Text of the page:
From the publishers of Sebastian Faulks and Douglas Kennedy, a new writer with the same storytelling strengths and bestseller potential.
'This novel is full of suspense but is also unashamedly romantic in a Sebastian Faulks-ish way' The Times
It was his hideout, but now he did not feel safe at all.
The birds had suddenly gone quiet, and the boy was certain the man was in the woods below him. And then a voice fractured the unnatural hush.
'I know you're in there.' The voice was harsh but high-pitched, sounding strained.
It chilled the boy.
Thirty years ago, Jack Renoir's idyllic childhood on his uncle's California apple farm was shattered when he witnessed a brutal murder. With a single shot, his life changed forever.
Three decades later, Renoir is a man preoccupied with secrets and lies - a man who's forgotten how to trust. But when Kate Palmer walks into his San Francisco office, his carefully-controlled world is turned upside down. As his defences dissolve, Renoir moves to England with Kate to make a new start. But old habits die hard, and he is soon drawn into a murky world he hoped he had left behind for good. When his efforts to help Kate backfire, Renoir finds his unresolved past threatening to destroy his future...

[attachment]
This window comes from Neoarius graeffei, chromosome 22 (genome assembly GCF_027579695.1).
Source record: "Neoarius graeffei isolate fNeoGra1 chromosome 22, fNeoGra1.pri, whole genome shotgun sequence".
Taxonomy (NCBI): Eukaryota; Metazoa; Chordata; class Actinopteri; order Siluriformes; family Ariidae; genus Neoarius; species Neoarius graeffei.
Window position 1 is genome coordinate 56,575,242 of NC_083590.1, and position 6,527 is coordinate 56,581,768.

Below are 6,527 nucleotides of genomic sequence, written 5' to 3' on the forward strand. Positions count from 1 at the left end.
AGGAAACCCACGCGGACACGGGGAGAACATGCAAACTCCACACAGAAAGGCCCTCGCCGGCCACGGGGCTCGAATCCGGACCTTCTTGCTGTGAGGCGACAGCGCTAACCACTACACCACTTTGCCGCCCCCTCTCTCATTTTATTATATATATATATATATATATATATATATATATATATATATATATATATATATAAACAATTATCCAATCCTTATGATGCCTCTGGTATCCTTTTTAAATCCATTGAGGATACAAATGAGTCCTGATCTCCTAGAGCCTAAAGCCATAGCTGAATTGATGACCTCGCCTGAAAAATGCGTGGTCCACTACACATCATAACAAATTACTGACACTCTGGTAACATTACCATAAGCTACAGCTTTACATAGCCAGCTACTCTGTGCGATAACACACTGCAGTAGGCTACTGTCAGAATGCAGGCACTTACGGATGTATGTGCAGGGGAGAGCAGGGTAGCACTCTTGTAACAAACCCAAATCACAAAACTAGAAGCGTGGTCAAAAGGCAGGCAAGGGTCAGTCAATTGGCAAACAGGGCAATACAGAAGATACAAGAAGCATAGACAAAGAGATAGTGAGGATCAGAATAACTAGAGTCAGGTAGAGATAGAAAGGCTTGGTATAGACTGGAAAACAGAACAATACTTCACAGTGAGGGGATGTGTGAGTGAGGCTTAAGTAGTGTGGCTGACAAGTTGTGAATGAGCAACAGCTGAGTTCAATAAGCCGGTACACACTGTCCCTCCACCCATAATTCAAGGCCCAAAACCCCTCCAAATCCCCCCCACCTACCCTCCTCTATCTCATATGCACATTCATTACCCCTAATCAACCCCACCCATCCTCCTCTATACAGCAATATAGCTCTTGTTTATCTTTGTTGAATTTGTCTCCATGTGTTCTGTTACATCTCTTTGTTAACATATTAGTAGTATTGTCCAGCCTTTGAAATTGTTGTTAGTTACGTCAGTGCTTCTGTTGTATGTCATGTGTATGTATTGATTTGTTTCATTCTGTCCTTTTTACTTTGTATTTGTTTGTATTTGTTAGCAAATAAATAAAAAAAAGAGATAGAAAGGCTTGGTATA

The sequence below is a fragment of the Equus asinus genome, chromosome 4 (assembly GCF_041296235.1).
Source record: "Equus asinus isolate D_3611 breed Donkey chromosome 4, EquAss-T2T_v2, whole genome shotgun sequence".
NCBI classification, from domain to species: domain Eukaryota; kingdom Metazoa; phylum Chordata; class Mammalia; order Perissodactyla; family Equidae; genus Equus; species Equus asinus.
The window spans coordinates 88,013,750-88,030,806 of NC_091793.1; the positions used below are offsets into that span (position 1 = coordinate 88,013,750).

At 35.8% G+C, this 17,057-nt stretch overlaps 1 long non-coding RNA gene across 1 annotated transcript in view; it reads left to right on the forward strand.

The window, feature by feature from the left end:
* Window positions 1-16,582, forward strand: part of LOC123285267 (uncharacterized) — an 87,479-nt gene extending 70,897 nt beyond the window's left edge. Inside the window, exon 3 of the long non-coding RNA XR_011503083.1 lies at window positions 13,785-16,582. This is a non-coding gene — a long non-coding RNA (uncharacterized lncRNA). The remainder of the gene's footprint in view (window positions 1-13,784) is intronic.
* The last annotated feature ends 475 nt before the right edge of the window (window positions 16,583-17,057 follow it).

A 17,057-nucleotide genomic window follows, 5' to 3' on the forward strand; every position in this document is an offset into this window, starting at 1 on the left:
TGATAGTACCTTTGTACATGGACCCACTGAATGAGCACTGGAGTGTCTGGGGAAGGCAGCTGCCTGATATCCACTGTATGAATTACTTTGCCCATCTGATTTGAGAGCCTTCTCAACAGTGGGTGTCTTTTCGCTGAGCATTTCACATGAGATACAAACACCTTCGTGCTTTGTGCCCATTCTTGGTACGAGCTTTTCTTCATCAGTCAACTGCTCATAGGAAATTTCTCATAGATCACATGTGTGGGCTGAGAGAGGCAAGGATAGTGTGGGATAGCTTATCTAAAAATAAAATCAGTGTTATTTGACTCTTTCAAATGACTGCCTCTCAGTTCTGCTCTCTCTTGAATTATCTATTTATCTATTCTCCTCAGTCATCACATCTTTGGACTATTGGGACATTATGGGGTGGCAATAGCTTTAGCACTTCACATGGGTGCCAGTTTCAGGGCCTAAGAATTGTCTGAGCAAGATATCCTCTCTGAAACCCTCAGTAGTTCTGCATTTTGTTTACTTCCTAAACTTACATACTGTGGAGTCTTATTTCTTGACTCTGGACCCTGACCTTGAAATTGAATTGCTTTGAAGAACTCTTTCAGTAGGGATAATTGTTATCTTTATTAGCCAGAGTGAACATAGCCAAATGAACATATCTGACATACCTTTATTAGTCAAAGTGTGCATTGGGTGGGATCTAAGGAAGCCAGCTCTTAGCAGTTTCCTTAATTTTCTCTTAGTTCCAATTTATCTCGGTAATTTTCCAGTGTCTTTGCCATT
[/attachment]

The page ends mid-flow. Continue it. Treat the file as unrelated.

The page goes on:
“PRAISE FOR KEEPING SECRETS”
“Rosenheim delivers some cracking prose and is a writer of discerning intelligence”
“A neatly shaped story written in transparent prose with occasional flashes of poetry ... there are sharp twists and turns, with shocking revelations; the pace is fast, the prose lean ... readers will not find themselves bored for a second”
“This novel is full of suspense but is also unashamedly romantic in a Sebastian Faulks-ish way”
“PRAISE FOR STILLRIVER”
“'Updikean in its loving use of detail... As well as being a poignant reflection on the vicissitudes of love, the insecurities of growing up and the need to discover what is important in life, it manages some genuinely scary thrills.'”
“'A gutsy saga about last-minute redemption... Stillriver spans the troubled waters between Harlan Coben and Anita Shreve.'”
“'Rosenheim eschews playing the plot simply for thrills, preferring to engage the reader's emotions, but nevertheless comes up with a real page-turner.'”